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11 Citations

Book ChapterDOI: 10.1057/9781137510143_8
Eleonore Kofman1, Parvati Raghuram2Institutions (2)
01 Jan 2015-
Abstract: Gendered global migrations have increasingly come to be seen through the lens of care and its associated theorisations of the care diamond and care chains. While this work has served to expand our understanding of the relationships between different parts of the world and how they are mediated by the embodied and affective work of care, particularly within the household, we have argued that theories of social reproduction offer a richer analysis of these movements. We suggest that using social reproduction includes a wider repertoire of activities, sites and sectors and leads to a recognition of spatial differentiation and dynamic variability that is often missed in the literature on care. We explored some of the ways in which social reproduction had been theorised but also outlined how the resurgence of interest in social reproduction offers new veins of analysis.

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Topics: Social reproduction (61%)

10 Citations


47 results found

Journal ArticleDOI: 10.1111/J.1467-954X.1998.TB03468.X
Abstract: Even as the market seems triumphant everywhere and its laws progressively and ineluctably impose themselves worldwide, we cannot fail to be struck by the lasting topicality of the following wellknown quotation from D. North: 'It is a peculiar fact that the literature on economics ... contains so little discussion of the central institution that underlies neoclassical economics-the market' (North, 1977).) How can this surprising shortcoming be explained? How can this self-proclaimed failure of economic theory be accounted for? By distinguishing the thing from the concept which refers to it, the marketplace from the market, the English language suggests a possible answer. While the market denotes the abstract mechanisms whereby supply and demand confront each other and adjust themselves in search of a compromise, the marketplace is far closer to ordinary experience and refers to the place in which exchange occurs. This distinction is, moreover, merely a particular case of a more general opposition, which the English language, once again, has the merit of conveying accurately: that between economics and economy, between theoretical and practical activity, in short, between economics as a discipline and economy as a thing. If economic theory knows so little about the marketplace, is it not simply because in striving to abstract and generalize it has ended up becoming detached from its object? Thus, the weakness of market theory may well be explained by its lack of interest in the marketplace. To remedy this shortcoming, economics would need only to return to its object, the economy, from which it never should have strayed in the first place. The matter, however, is not so simple. The danger of abstraction and unrealism which is supposed to threaten every academic discipline-and which time and again has been exposed and stigmatized,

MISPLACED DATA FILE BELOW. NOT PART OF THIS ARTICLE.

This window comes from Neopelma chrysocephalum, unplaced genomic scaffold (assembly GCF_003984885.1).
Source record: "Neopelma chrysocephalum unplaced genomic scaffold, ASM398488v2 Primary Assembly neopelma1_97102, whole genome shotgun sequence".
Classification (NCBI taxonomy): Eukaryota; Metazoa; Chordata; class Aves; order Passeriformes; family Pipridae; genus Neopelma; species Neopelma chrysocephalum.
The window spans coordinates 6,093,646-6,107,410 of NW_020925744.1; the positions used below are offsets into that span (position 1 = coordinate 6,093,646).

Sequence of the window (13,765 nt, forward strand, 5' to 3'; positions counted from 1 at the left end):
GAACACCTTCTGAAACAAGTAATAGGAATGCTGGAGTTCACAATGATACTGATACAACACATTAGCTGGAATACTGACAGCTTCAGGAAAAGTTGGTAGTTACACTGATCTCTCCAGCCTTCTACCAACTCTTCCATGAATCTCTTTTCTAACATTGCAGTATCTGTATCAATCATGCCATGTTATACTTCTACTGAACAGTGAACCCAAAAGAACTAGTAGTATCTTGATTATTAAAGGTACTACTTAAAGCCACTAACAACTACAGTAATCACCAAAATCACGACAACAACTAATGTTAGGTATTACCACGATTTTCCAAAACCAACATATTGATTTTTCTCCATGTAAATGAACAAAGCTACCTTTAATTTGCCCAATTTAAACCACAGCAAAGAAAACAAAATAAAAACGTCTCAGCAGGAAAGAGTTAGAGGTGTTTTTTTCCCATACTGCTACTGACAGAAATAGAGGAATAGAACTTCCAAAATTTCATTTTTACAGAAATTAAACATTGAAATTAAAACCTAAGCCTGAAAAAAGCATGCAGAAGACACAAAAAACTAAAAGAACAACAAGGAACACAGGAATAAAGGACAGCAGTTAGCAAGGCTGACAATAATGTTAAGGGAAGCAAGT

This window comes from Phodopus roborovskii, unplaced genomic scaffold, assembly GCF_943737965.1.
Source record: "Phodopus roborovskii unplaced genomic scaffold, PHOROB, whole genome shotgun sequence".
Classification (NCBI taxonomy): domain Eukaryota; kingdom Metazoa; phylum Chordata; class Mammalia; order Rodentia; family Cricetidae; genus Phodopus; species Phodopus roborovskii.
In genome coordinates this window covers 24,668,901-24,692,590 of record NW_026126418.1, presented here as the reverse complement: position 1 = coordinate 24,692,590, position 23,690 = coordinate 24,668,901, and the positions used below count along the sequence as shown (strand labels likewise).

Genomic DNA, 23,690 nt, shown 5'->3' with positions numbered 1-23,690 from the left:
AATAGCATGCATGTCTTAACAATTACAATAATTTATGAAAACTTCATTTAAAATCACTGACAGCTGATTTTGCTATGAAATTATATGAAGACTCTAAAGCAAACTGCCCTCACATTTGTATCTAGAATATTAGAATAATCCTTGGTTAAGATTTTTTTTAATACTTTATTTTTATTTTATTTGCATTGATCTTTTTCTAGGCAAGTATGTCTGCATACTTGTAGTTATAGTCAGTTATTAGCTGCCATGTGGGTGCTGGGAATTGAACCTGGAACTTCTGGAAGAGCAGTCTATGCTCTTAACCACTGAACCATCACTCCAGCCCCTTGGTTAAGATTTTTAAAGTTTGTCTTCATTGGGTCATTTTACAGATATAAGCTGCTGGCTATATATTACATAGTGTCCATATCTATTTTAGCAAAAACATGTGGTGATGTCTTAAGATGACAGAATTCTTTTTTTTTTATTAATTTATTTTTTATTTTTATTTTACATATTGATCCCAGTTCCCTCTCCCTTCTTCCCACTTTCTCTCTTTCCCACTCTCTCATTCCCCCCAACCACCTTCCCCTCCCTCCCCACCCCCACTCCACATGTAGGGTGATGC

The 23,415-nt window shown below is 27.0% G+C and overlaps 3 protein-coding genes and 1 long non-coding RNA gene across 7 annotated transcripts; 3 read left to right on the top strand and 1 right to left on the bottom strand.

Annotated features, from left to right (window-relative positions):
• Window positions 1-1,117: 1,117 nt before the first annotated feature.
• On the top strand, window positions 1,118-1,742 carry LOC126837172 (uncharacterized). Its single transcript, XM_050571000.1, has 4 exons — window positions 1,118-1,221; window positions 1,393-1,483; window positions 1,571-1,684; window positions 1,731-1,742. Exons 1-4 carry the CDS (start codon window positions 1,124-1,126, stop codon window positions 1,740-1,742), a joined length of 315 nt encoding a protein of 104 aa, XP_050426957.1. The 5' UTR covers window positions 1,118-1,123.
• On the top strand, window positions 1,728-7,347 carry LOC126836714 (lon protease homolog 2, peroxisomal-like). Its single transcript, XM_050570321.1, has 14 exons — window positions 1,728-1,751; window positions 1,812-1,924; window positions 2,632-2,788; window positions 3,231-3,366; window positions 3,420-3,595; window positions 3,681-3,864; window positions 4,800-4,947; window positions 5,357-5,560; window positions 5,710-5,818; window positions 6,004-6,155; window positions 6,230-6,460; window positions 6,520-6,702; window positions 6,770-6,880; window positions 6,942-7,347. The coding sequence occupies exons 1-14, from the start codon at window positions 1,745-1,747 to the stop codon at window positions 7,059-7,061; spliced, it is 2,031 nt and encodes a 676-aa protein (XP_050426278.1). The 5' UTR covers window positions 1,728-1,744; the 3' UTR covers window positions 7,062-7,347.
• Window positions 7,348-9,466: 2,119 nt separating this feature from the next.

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1,471 Citations

Journal ArticleDOI: 10.1177/0309132508090821
J. K. Gibson-Graham1Institutions (1)